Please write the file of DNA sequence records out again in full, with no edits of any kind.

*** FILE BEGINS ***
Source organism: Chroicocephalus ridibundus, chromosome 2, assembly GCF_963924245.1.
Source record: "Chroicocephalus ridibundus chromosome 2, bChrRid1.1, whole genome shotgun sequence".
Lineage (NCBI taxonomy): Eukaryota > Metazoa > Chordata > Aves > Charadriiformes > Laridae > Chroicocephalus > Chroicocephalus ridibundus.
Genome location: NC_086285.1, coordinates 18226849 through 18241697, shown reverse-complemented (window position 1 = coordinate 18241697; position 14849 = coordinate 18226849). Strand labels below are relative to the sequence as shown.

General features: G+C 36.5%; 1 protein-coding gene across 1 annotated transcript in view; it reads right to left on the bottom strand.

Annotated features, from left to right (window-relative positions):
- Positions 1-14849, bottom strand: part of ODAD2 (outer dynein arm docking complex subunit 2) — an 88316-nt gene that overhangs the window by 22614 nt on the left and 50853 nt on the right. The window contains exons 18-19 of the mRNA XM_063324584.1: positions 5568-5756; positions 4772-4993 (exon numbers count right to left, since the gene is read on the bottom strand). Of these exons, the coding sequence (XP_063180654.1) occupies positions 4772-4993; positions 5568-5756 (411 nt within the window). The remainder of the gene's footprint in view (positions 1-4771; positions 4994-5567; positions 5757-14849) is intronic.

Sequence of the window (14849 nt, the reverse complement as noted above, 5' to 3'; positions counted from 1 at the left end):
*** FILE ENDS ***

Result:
Source organism: Chroicocephalus ridibundus, chromosome 2, assembly GCF_963924245.1.
Source record: "Chroicocephalus ridibundus chromosome 2, bChrRid1.1, whole genome shotgun sequence".
Lineage (NCBI taxonomy): Eukaryota > Metazoa > Chordata > Aves > Charadriiformes > Laridae > Chroicocephalus > Chroicocephalus ridibundus.
Genome location: NC_086285.1, coordinates 18226849 through 18241697, shown reverse-complemented (window position 1 = coordinate 18241697; position 14849 = coordinate 18226849). Strand labels below are relative to the sequence as shown.

General features: G+C 36.5%; 1 protein-coding gene across 1 annotated transcript in view; it reads right to left on the bottom strand.

Annotated features, from left to right (window-relative positions):
- Positions 1-14849, bottom strand: part of ODAD2 (outer dynein arm docking complex subunit 2) — an 88316-nt gene that overhangs the window by 22614 nt on the left and 50853 nt on the right. The window contains exons 18-19 of the mRNA XM_063324584.1: positions 5568-5756; positions 4772-4993 (exon numbers count right to left, since the gene is read on the bottom strand). Of these exons, the coding sequence (XP_063180654.1) occupies positions 4772-4993; positions 5568-5756 (411 nt within the window). The remainder of the gene's footprint in view (positions 1-4771; positions 4994-5567; positions 5757-14849) is intronic.

Sequence of the window (14849 nt, the reverse complement as noted above, 5' to 3'; positions counted from 1 at the left end):